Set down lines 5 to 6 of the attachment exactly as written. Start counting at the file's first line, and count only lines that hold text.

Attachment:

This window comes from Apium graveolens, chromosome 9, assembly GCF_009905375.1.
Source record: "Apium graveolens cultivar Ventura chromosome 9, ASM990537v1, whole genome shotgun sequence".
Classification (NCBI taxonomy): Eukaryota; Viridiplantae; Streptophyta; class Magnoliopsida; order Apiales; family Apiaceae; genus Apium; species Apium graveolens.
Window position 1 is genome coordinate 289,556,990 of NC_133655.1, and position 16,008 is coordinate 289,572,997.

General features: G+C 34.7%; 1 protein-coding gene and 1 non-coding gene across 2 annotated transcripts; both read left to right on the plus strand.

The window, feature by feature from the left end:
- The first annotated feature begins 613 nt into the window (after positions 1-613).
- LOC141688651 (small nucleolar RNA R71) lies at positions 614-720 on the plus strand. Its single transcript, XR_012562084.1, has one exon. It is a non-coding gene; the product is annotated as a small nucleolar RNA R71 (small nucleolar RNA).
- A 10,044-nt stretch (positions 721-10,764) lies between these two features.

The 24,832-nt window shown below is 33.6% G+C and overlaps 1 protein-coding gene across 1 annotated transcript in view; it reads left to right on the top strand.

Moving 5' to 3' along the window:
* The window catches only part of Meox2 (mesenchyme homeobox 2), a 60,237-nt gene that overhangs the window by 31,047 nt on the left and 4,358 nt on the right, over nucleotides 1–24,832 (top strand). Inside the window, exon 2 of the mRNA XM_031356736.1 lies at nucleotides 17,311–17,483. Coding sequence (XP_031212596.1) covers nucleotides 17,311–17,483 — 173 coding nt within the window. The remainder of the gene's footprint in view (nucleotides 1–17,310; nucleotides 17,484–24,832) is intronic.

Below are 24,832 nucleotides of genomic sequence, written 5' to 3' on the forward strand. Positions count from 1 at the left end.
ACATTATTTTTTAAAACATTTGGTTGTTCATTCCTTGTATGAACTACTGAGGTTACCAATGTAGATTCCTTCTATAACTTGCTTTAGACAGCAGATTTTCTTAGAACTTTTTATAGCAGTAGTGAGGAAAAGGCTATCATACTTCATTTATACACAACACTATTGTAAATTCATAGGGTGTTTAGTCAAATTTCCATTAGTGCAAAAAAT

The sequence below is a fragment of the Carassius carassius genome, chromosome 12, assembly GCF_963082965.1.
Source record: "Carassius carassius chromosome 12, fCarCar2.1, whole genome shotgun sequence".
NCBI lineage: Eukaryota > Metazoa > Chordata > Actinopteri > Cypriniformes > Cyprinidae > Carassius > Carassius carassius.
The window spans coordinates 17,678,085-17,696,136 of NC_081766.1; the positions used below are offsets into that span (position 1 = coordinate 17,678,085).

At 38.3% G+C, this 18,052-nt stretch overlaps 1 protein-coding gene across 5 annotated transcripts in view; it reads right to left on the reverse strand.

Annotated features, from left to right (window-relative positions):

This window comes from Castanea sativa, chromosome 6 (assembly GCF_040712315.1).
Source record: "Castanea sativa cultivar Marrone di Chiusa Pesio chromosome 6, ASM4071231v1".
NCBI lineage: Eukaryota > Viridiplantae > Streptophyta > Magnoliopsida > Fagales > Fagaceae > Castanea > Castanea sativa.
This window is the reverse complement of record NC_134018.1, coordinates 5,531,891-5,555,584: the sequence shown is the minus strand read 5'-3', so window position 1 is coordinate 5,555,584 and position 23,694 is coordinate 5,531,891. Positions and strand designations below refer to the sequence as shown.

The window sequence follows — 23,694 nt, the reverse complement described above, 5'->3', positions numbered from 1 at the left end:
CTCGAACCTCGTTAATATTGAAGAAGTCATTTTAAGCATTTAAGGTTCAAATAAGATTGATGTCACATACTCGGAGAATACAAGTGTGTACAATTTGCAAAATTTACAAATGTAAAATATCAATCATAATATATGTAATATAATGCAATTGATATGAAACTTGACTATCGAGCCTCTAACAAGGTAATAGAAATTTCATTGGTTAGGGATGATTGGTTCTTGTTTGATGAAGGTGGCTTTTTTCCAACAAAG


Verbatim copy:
General features: G+C 34.7%; 1 protein-coding gene and 1 non-coding gene across 2 annotated transcripts; both read left to right on the plus strand.

The window, feature by feature from the left end: